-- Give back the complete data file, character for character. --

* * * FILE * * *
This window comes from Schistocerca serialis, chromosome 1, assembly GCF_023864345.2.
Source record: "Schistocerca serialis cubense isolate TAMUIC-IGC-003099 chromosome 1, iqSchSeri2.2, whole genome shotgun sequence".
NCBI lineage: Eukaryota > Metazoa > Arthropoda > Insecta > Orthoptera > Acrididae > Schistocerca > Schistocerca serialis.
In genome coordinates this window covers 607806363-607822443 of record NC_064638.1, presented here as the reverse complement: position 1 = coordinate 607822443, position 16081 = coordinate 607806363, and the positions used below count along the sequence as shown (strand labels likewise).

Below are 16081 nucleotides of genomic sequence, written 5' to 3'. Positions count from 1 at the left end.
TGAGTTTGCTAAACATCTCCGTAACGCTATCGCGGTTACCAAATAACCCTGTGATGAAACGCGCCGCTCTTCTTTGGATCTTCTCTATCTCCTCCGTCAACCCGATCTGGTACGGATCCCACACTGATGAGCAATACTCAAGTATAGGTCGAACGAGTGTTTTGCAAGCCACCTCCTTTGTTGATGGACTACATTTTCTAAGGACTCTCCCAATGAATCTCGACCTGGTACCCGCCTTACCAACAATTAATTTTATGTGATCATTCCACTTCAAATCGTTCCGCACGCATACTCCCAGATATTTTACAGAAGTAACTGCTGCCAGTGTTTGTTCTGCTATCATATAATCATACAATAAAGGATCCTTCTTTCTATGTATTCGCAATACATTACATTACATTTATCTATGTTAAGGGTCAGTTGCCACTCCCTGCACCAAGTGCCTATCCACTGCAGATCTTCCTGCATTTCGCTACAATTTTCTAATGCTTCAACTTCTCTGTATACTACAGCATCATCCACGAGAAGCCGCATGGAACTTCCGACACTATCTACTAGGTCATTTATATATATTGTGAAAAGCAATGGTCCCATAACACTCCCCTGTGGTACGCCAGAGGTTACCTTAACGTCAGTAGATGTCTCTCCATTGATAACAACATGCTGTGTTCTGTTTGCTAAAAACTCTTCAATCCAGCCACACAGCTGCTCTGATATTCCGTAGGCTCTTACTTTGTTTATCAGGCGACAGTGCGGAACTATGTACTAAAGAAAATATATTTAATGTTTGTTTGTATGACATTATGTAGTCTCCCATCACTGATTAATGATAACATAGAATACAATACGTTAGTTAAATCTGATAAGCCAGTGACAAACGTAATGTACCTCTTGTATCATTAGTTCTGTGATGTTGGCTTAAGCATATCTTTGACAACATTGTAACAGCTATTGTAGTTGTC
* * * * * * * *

This window comes from Schistocerca serialis, chromosome 1, assembly GCF_023864345.2.
Source record: "Schistocerca serialis cubense isolate TAMUIC-IGC-003099 chromosome 1, iqSchSeri2.2, whole genome shotgun sequence".
NCBI lineage: Eukaryota > Metazoa > Arthropoda > Insecta > Orthoptera > Acrididae > Schistocerca > Schistocerca serialis.
In genome coordinates this window covers 607806363-607822443 of record NC_064638.1, presented here as the reverse complement: position 1 = coordinate 607822443, position 16081 = coordinate 607806363, and the positions used below count along the sequence as shown (strand labels likewise).

Below are 16081 nucleotides of genomic sequence, written 5' to 3'. Positions count from 1 at the left end.
TGAGTTTGCTAAACATCTCCGTAACGCTATCGCGGTTACCAAATAACCCTGTGATGAAACGCGCCGCTCTTCTTTGGATCTTCTCTATCTCCTCCGTCAACCCGATCTGGTACGGATCCCACACTGATGAGCAATACTCAAGTATAGGTCGAACGAGTGTTTTGCAAGCCACCTCCTTTGTTGATGGACTACATTTTCTAAGGACTCTCCCAATGAATCTCGACCTGGTACCCGCCTTACCAACAATTAATTTTATGTGATCATTCCACTTCAAATCGTTCCGCACGCATACTCCCAGATATTTTACAGAAGTAACTGCTGCCAGTGTTTGTTCTGCTATCATATAATCATACAATAAAGGATCCTTCTTTCTATGTATTCGCAATACATTACATTACATTTATCTATGTTAAGGGTCAGTTGCCACTCCCTGCACCAAGTGCCTATCCACTGCAGATCTTCCTGCATTTCGCTACAATTTTCTAATGCTTCAACTTCTCTGTATACTACAGCATCATCCACGAGAAGCCGCATGGAACTTCCGACACTATCTACTAGGTCATTTATATATATTGTGAAAAGCAATGGTCCCATAACACTCCCCTGTGGTACGCCAGAGGTTACCTTAACGTCAGTAGATGTCTCTCCATTGATAACAACATGCTGTGTTCTGTTTGCTAAAAACTCTTCAATCCAGCCACACAGCTGCTCTGATATTCCGTAGGCTCTTACTTTGTTTATCAGGCGACAGTGCGGAACTATGTACTAAAGAAAATATATTTAATGTTTGTTTGTATGACATTATGTAGTCTCCCATCACTGATTAATGATAACATAGAATACAATACGTTAGTTAAATCTGATAAGCCAGTGACAAACGTAATGTACCTCTTGTATCATTAGTTCTGTGATGTTGGCTTAAGCATATCTTTGACAACATTGTAACAGCTATTGTAGTTGTC